(iv) there are no pending or threatened court actions against the settlor, except for those court actions identified by the settlor on an attachment to the affidavit;
(v) the settlor is not involved in any administrative proceedings, except those administrative proceedings identified on an attachment to the affidavit;
(vi) at the time of the transfer of the assets to the trust, the settlor is not in default of a child support obligation;
(vii) the settlor does not contemplate filing for relief under the provisions of the Bankruptcy Code; and
(viii) the assets being transferred to the trust were not derived from unlawful activities.
(6) Failure to satisfy the requirements of Subsection (5) shall result in the consequences described in this Subsection (6).
(a) If any requirement of Subsections (5)(a) through (g) is not satisfied, none of the property held in the trust will at any time have the benefit of the protections described in Subsection (3).
(b) If the trustee does not send the notice required under Subsection (5)(g), the court may authorize any person with a child support judgment or order against the settlor to whom notice was not sent to attach the distribution or future distributions, but the person may not:
(i) satisfy a claim or liability in either law or equity out of the settlor's transfer to the trust or the settlor's beneficial interest in the trust; or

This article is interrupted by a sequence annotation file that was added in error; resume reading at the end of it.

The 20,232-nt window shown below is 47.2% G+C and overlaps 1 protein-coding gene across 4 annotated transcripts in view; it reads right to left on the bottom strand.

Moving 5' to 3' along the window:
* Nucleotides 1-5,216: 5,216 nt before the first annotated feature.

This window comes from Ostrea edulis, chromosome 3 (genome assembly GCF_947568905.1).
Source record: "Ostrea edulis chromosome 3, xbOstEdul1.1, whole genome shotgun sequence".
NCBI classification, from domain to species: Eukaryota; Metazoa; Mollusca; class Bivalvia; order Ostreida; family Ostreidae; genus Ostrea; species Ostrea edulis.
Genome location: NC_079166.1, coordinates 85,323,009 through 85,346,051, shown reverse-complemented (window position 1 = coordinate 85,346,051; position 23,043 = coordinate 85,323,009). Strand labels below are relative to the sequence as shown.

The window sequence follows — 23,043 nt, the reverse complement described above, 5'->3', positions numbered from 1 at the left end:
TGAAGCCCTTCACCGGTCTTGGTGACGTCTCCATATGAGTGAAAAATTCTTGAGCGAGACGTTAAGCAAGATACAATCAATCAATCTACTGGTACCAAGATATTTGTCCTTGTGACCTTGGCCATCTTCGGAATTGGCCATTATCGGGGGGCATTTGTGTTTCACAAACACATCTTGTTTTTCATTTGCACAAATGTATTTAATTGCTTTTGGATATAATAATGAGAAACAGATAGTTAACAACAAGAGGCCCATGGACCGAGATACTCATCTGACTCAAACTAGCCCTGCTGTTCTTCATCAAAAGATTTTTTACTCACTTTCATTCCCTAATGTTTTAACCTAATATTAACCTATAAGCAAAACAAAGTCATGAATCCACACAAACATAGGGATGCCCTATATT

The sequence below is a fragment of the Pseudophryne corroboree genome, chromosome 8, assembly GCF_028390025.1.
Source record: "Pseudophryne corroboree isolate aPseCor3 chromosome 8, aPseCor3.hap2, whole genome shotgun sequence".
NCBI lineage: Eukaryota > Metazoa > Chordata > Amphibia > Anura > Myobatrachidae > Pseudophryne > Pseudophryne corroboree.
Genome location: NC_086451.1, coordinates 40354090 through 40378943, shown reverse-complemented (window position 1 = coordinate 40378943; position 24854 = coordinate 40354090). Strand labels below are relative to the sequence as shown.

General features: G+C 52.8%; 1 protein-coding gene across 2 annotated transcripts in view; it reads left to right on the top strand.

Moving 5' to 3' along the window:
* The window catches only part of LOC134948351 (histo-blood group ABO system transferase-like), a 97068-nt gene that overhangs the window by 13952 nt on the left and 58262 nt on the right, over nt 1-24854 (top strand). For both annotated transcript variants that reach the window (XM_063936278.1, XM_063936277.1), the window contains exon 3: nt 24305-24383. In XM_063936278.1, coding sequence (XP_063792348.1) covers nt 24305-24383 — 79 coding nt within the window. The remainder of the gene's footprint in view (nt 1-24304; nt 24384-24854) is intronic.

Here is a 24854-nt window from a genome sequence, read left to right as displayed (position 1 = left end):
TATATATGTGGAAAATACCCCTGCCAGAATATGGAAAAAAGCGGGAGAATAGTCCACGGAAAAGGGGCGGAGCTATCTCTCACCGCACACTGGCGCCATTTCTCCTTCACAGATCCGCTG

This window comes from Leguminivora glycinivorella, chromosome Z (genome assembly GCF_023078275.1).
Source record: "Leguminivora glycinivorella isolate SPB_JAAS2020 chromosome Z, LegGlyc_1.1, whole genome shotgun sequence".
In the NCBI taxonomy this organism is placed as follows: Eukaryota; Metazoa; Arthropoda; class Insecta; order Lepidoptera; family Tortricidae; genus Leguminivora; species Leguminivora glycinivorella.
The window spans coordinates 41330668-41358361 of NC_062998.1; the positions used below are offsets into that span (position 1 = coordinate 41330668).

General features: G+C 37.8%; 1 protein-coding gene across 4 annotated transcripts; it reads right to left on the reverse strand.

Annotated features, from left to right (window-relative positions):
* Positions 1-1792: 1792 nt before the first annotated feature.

(ii) force or require the trustee to make a distribution to the settlor, as beneficiary.
(c) If any requirement set forth in Subsections (5)(h) through (m) is not satisfied, the property transferred to the trust that does not satisfy the requirement may not have the benefit of the protections described in Subsection (3).
(7) The provisions of Subsection (3) may apply to a trust even if:
(a) the settlor serves as a cotrustee or as an advisor to the trustee, provided that the settlor may not participate in the determination as to whether a discretionary distribution will be made;
(b) the settlor has the authority under the terms of the trust instrument to appoint nonsubordinate advisors or trust protectors who can remove and appoint trustees and who can direct, consent to, or disapprove distributions;
(c) the settlor has the power under the terms of the trust instrument to serve as an investment director or to appoint an investment director under Section 75-7-906;
(d) the trust instrument gives the settlor the power to veto a distribution from the trust;
(e) the trust instrument gives the settlor a testamentary nongeneral power of appointment or similar power;